I now work as a Reiki practitioner, and every day I have the privilege of sharing the benefits of this lovely healing system with others. It still delights me when a client who is under stress falls asleep on my table and awakes at the end of a treatment relaxed and refreshed. I’m still amazed at the swift healing trajectory that Reiki brings for recent injuries and surgeries. I’m still grateful when a client tells me that the comfort of a session makes the challenges of daily life more manageable.

Giving Reiki is a profoundly humbling experience. When we give Reiki, we are conduits for an energy that is beautiful and profoundly restorative. I am very aware that I am not “healing” anyone. I am helping clients to access an energy that supports their own systems’ marvelous ability to heal.

I also am aware that my ability to be a clear and effective conduit has grown over these last 17 years. This has occurred because of advanced training, and also because I have channeled Reiki energy, day after day, year after year.  My own healing journey continues to unfold, and as I move forward, I become more able to assist those who seek help from me.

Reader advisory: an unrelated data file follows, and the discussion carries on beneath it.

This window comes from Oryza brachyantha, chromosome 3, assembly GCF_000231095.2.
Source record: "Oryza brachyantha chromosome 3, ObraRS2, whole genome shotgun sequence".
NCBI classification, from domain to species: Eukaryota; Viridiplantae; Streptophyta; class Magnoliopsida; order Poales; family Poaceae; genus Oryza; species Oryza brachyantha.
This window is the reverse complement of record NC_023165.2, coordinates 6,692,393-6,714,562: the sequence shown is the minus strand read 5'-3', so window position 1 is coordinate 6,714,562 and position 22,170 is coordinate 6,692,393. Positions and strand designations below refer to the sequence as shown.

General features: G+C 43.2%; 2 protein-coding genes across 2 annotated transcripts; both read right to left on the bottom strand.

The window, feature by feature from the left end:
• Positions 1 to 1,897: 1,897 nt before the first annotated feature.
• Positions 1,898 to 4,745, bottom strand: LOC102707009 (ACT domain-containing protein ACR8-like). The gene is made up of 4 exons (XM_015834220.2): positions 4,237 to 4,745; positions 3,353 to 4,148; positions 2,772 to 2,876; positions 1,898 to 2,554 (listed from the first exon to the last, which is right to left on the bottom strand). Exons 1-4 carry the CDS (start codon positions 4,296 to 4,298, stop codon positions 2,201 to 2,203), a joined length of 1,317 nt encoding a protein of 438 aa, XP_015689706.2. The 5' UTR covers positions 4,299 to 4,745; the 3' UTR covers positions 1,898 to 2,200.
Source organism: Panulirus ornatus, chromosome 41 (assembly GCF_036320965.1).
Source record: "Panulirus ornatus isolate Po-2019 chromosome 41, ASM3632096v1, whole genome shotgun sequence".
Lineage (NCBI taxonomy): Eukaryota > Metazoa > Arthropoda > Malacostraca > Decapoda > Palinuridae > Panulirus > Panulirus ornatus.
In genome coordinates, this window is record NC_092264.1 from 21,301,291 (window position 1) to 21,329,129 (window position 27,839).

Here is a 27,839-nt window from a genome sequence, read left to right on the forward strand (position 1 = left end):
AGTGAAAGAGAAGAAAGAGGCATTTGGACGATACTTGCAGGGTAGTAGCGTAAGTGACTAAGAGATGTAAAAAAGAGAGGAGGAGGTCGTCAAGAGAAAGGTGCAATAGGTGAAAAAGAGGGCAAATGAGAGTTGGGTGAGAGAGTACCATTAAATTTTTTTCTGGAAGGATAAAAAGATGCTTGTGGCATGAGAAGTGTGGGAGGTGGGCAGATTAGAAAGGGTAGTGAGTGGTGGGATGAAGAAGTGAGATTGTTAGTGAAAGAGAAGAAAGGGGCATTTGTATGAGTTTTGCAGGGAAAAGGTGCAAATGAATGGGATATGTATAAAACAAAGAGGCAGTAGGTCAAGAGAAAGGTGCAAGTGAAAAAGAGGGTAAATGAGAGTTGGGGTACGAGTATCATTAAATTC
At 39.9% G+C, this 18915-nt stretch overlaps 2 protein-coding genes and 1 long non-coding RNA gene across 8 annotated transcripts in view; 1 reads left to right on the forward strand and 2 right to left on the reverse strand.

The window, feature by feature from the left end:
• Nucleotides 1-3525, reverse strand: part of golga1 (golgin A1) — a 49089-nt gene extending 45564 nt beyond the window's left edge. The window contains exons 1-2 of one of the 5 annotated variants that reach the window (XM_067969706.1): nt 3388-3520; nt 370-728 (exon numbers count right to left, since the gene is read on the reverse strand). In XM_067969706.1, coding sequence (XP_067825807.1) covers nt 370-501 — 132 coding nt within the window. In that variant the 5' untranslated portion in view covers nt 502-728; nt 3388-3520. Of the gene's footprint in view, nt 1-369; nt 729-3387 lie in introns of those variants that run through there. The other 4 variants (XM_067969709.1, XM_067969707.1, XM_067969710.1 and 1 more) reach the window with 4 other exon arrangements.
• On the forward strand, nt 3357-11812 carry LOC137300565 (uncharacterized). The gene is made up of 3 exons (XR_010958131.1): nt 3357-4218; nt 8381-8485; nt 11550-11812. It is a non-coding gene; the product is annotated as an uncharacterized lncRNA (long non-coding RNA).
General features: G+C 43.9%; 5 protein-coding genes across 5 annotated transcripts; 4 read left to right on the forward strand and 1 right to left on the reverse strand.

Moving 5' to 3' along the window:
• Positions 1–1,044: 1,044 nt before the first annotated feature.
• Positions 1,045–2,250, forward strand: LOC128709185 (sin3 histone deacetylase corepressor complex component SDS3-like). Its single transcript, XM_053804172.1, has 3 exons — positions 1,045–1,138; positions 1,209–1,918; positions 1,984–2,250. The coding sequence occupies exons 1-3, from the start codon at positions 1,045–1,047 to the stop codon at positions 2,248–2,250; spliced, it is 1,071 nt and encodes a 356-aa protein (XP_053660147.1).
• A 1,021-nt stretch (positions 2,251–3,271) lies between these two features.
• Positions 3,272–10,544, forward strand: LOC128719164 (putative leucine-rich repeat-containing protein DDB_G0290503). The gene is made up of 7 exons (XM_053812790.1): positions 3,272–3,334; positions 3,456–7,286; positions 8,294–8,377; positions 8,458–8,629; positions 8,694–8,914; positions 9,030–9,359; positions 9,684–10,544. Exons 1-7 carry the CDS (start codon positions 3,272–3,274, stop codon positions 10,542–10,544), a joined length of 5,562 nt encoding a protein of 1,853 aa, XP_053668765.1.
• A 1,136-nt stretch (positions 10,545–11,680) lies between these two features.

The benefits of Reiki can run the gamut from alleviating pain to calming post-traumatic symptoms, from hastening surgery recovery to gaining insight into the deepest meaning of our lives. After struggling through difficult times myself, I am now honored to witness and assist others as they benefit from the power of Reiki energy.